Secondly, keeping in mind the triangulated relation between the good, the self and the other that define ethics, an ethics perspective could shed light on the possible reasoning that inform such practices. A pro-active and fair balance that could be created between the self (the retailer) and the other (its customers) could result in mutual satisfaction for both parties. Sellers satisfy their ‘reasonable greed’ and buyers are more or less satisfied with their products and what they had to pay for them. A challenge arises when the needs of the self outweigh the legitimate needs of the other (buying safe products at fair prices). Such selfishness tip the scales to ‘greed beyond reason’, which, in turn, causes harm to consumers, and in particular to vulnerable consumers.

The third perspective relates to the interface between ethics and the law – for ‘law’, read also rules, policy and regulation. As we all know, there are many phenomena that may be legal but could be totally unethical. A good example of this is apartheid. During the apartheid era 256 acts were promulgated by the government of the day to maintain the apartheid doctrine. At the time apartheid was thus legal, but is was unethical at the time and remains to be exactly that. In a business sense charging R18 000 for a washing machine is legal, but ethically questionable. In response to media criticism of its practices the furniture retailer stated that an affordability assessment was conducted in terms of company policy and in line with requirements set by the National Credit Act. The company’s defence was thus based on ‘it is entirely legal, therefore it must be right’-principle. If something is legal, it being ethical is true in many instances, but the ethics of an action that is merely in adherence to the law is not guaranteed.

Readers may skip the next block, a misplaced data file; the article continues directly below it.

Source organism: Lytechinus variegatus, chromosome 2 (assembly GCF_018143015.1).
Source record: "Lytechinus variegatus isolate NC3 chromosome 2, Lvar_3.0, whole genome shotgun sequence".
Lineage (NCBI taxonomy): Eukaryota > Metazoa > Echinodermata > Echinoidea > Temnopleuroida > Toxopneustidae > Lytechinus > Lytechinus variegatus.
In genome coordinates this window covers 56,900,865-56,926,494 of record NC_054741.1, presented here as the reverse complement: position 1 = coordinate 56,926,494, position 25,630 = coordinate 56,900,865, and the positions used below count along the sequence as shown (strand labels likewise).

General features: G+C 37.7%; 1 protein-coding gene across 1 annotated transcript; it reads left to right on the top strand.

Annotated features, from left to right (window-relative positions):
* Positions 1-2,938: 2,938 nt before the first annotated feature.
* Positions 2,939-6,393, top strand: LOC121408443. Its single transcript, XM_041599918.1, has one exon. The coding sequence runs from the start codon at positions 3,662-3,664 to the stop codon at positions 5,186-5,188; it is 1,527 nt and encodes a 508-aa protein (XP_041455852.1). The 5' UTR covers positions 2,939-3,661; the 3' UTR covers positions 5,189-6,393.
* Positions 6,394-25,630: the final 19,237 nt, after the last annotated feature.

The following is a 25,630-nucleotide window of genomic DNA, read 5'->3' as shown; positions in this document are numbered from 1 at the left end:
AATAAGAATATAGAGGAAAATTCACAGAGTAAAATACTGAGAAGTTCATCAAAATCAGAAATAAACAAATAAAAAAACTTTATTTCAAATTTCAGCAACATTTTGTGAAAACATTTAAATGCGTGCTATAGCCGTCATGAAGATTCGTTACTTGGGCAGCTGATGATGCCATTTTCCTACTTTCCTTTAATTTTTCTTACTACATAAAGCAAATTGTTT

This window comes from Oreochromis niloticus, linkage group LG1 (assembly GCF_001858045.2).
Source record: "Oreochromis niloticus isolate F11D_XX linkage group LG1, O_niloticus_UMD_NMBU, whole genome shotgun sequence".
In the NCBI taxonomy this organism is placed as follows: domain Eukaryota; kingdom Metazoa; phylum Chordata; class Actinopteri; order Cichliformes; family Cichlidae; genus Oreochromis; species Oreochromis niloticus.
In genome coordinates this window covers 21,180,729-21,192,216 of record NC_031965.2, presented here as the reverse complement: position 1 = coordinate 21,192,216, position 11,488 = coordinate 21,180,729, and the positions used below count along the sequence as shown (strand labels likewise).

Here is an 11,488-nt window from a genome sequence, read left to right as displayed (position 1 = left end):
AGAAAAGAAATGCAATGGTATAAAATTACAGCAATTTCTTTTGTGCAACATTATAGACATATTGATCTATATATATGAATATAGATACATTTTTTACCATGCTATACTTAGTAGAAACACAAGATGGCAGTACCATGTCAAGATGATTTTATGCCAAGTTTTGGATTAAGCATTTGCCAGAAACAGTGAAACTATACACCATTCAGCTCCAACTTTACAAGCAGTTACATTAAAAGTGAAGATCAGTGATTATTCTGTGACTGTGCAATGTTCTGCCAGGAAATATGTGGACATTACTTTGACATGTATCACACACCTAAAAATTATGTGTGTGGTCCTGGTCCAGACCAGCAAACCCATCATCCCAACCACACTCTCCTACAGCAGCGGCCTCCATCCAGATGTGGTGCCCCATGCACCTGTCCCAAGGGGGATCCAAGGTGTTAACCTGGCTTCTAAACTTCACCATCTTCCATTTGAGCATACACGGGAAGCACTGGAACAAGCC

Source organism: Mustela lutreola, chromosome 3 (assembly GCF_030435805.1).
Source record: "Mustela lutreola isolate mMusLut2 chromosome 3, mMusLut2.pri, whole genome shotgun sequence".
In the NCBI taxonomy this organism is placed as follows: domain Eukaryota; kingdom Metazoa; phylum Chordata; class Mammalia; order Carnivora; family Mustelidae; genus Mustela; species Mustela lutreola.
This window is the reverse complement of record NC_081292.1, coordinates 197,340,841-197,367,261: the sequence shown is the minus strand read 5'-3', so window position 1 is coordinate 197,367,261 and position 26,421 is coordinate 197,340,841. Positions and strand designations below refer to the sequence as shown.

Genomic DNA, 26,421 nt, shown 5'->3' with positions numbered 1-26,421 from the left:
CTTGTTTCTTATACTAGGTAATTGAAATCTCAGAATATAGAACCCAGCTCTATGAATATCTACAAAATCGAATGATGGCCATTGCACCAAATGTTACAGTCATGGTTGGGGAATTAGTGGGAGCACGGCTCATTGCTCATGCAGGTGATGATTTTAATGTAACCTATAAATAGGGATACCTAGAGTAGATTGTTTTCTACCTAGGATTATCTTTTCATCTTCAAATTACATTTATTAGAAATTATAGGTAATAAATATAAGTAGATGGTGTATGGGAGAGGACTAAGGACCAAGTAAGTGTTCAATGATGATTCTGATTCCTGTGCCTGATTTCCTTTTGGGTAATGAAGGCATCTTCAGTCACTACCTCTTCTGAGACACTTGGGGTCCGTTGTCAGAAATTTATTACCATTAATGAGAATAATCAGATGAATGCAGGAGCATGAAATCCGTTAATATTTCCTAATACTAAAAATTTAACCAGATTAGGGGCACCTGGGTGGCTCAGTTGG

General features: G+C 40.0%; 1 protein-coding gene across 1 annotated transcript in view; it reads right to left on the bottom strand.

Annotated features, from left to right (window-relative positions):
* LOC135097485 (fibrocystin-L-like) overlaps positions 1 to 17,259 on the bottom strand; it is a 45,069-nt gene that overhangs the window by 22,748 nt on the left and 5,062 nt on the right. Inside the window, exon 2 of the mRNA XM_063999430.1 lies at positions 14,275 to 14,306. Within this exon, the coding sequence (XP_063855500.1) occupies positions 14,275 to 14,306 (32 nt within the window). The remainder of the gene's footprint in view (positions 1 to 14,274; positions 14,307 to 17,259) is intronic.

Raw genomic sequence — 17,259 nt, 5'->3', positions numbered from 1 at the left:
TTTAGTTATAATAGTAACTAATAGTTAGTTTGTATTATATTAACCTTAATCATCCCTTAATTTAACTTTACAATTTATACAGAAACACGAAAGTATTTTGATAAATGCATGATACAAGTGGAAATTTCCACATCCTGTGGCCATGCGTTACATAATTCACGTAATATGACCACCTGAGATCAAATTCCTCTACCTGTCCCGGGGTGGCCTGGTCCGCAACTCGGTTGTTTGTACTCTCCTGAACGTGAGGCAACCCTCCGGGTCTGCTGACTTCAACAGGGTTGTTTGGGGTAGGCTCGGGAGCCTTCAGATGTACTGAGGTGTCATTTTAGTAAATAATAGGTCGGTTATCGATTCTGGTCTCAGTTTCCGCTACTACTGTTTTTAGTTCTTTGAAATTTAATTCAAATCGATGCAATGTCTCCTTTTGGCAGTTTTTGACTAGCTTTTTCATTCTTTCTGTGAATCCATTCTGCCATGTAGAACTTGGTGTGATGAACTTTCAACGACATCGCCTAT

To prevent harm to the other, companies in the free market economy could consider basing their business principles and practices on ‘capitalism with a conscience’. An understanding of the strategic importance of ethics in business, from a business case for ethics perspective, could go a long way in preventing harm. So could an enhanced awareness of business ethics in companies and much reflection on the potential ethical consequences of business decisions. Ethical courage is also often required to withstand the ‘it’s-all-about-the-bottom-line’-mentality that is rife in business and a mantra of many shareholders.

Should companies have caused harm to (vulnerable) consumers and other stakeholders, establishing a call centre to help customers ‘understand the fine print’ is no solution to redeem actions that are legal, but unethical. Nor could an admission of ‘we made a mistake’ or financial restitution for those that were harmed.  What is required is looking at business and its ethics through a new clean lens, being truthful in all actions, considering potential unethical consequences of business deals and rewarding not only for performance targets achieved but also for the way in which such targets are pursued. Caveat emptor is thus replaced with a sensitivity for the ethical consequences of business practices.